TIB endorses the Action Plan for Diamond Open Access initiated by several European organizations. In doing so, it is underlining its desire to achieve a large-scale and fair transition to open access. This is necessarily dependent on an open infrastructure. The endorsement of the plan joins many related TIB activities.
Action Plan for Diamond Open Access
The Action Plan for Diamond Open Access has been initiated by Science Europe, cOAlition S, OPERAS, and the French Agence Nationale de la Recherche. The objective is to promote a sustainable and community-driven Diamond Open Access landscape. To this end, it is proposed to focus on four core objectives:
- Efficiency, e.g., through harmonization of approaches and standards and through interopeable technical systems.
- Quality standards, e.g. through harmonization of standards and through development of standards for all core areas of publication services, including development of self-assessment tools
- Capacity building, e.g. through the development of training materials, tools and guidelines, as well as through the participation of scientists; establishment of a competence center
- Sustainability, e.g. by protecting title rights, promoting secure governance models, identifying and enforcing transparent and sustainable business models, providing financial support for Diamond services
The support for the Action Plan already goes well beyond Europe and comes, for example, from AmeliCA, the Bill & Melinda Gates Foundation, Coalition Publica, and Creative Commons. Numerous individuals also support the appeal. From our direct library environment, for example, ZB MED, SUB Hamburg and SUB Göttingen are among the signatories. They all support the goal of better support and recognition of APC-free open access services.
Particularly noteworthy is the participation of funders such as the Bill & Melina Gates Foundation and, in particular, the cOAlition S. After all, initial criticism of Plan S was directed at the fact that it allegedly acted unilaterally in favor of commercial, APC-based open access models. If funders now clearly get behind at least equal funding for non-commercial models, this will be a good boost for these models.
Attention to APC-free open access models.
Such models, commonly grouped under Diamond Open Access, have recently received increased attention. For example, the German Science and Humanities Council (WR) has addressed them extensively in its “Recommendations on the Transformation of Academic Publishing: Towards Open Access”. The European Commission has issued two major calls for proposals to support APC-free institutional publishing services across Europe. In one, “Capacity-building for institutional open access publishing across Europe”, funding has already been announced: The DIAMAS project (“Developing Institutional open Access publishing Models to Advance Scholarly communication”) is dedicated to networking and advising institutional publishers (e.g., university presses). A related topic “Improving and coordinating technical infrastructure for institutional open access publishing across Europe” is dedicated to the technical aspects of such publishing venues. Both projects focus, among other things, on networking and the provision of help and information.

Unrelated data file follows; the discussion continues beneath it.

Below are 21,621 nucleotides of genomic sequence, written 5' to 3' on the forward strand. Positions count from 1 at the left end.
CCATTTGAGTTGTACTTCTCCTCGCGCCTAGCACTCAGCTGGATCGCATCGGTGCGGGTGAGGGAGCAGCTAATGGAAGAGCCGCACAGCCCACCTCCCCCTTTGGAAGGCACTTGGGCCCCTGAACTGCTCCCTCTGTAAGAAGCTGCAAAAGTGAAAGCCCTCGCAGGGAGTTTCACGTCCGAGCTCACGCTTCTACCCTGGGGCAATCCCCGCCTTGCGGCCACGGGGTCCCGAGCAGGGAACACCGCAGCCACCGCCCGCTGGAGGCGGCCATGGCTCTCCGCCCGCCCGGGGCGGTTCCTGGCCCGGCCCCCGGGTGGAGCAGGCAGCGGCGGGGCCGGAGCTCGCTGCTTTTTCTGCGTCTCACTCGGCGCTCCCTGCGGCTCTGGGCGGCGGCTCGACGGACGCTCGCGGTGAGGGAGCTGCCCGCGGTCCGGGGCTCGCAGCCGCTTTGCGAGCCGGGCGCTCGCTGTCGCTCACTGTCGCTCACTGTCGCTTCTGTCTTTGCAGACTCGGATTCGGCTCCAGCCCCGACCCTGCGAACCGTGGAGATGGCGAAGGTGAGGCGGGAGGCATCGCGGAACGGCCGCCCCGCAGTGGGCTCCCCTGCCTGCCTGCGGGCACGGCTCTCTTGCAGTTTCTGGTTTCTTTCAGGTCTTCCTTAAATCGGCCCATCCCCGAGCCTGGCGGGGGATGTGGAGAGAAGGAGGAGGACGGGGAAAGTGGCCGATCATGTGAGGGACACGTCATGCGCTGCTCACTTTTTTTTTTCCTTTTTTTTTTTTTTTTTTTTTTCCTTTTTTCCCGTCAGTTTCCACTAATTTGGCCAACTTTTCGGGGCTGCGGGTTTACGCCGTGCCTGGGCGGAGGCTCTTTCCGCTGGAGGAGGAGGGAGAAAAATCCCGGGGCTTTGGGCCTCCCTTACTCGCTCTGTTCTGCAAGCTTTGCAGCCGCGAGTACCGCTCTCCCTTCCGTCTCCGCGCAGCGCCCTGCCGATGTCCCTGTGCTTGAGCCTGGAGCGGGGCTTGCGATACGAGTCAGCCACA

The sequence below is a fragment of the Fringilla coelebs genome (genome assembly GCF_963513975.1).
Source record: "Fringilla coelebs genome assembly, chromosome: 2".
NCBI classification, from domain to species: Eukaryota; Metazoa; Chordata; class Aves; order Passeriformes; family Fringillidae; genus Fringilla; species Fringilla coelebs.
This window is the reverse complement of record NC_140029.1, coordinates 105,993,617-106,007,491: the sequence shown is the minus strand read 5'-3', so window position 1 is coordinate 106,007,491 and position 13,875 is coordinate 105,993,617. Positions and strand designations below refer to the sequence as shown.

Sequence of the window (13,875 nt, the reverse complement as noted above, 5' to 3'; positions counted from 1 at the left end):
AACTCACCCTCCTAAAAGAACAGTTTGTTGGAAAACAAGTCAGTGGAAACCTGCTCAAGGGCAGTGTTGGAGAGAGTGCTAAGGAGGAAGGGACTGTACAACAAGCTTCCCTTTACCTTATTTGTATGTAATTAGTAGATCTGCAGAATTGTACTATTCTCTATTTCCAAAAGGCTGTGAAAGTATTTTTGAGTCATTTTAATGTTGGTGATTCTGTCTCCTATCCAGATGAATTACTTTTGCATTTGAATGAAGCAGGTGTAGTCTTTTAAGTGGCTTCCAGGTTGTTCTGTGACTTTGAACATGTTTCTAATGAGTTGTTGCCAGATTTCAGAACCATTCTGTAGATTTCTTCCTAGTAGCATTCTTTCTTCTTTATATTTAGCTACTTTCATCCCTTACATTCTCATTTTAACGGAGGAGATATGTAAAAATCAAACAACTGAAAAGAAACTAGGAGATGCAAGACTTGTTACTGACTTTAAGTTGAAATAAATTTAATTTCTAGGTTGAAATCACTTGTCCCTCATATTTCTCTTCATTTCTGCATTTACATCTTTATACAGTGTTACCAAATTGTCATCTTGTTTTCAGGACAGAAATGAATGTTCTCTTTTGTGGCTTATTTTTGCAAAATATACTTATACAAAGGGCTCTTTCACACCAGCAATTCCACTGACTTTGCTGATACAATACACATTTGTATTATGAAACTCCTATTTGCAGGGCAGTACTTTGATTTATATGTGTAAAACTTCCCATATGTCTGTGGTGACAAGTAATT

KU Leuven has launched a Fund for Fair Open Access. The UNESCO Recommendation on Open Science recommend non-commercial models without APC, and the Recommendations around 20 years of the Budapest Open Access Initiative list moving away from APC as one of the key recommendations.
Overall, the topic of Diamond Open Access is booming. It is encouraging that infrastructure is always considered here as well. A non-commercial Open Access landscape requires a decentralized, robust, standards-based infrastructure.
Role of TIB
In accordance with its missions and strategy, TIB is committed to ensuring optimal access to scientific literature. Open access is an essential aspect of unrestricted access. The APC model is not only expensive, but also complex to handle. “Diamond” models without APCs can play an essential role in making the transition to open access sustainable and fair.
Standards in quality assurance and in technical and legal publication parameters are important. Also in the context of non-commercial offerings and participation in discussions around the Action Plan, we will emphasize that desirable open access models go hand in hand with standards compatibility and quality assurance. The task of the aforementioned projects on Diamond Open Access is then also to help non-commercial publications not to have to make false compromises here.
The TIB is already involved in many ways in the field of “Diamond Open Access”. With the KOALA project, for example, we are pursuing the goal of financing APC-free journals and book series via library consortia. Our Open Access publisher TIB Open Publishing publishes APC-free journals and conference publications. We participate in consortial funding of OA journals and facilitate journal flipping. TIB contributes to the funding of important OA infrastructure (e.g. arXiv, ChemRxiv, PKP, DOAJ). In all these cases, we participate in discussions about further design and try to establish sustainable models.
Supporting the Action Plan for Diamond Open Access was a logical step.